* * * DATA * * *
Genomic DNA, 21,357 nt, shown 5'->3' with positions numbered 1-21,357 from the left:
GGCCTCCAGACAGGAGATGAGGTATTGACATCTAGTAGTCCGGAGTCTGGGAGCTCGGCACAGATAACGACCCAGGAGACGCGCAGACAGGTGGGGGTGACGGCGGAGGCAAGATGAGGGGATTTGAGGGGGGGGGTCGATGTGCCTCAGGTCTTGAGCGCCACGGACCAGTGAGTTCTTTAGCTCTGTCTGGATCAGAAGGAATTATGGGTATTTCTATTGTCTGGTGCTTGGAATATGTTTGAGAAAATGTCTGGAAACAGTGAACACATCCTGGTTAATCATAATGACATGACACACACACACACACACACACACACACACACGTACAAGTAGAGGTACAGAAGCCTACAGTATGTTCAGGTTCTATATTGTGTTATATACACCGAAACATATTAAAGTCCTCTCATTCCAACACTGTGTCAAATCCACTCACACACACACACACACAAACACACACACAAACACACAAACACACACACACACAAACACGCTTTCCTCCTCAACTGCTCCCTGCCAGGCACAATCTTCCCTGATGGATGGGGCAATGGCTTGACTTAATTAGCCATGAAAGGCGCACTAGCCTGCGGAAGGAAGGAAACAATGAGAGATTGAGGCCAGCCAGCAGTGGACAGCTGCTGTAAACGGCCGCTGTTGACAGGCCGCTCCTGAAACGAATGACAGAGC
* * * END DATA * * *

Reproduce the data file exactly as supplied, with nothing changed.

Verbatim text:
Genomic DNA, 21,357 nt, shown 5'->3' with positions numbered 1-21,357 from the left:
GGCCTCCAGACAGGAGATGAGGTATTGACATCTAGTAGTCCGGAGTCTGGGAGCTCGGCACAGATAACGACCCAGGAGACGCGCAGACAGGTGGGGGTGACGGCGGAGGCAAGATGAGGGGATTTGAGGGGGGGGGTCGATGTGCCTCAGGTCTTGAGCGCCACGGACCAGTGAGTTCTTTAGCTCTGTCTGGATCAGAAGGAATTATGGGTATTTCTATTGTCTGGTGCTTGGAATATGTTTGAGAAAATGTCTGGAAACAGTGAACACATCCTGGTTAATCATAATGACATGACACACACACACACACACACACACACACACACGTACAAGTAGAGGTACAGAAGCCTACAGTATGTTCAGGTTCTATATTGTGTTATATACACCGAAACATATTAAAGTCCTCTCATTCCAACACTGTGTCAAATCCACTCACACACACACACACACAAACACACACACAAACACACAAACACACACACACACAAACACGCTTTCCTCCTCAACTGCTCCCTGCCAGGCACAATCTTCCCTGATGGATGGGGCAATGGCTTGACTTAATTAGCCATGAAAGGCGCACTAGCCTGCGGAAGGAAGGAAACAATGAGAGATTGAGGCCAGCCAGCAGTGGACAGCTGCTGTAAACGGCCGCTGTTGACAGGCCGCTCCTGAAACGAATGACAGAGC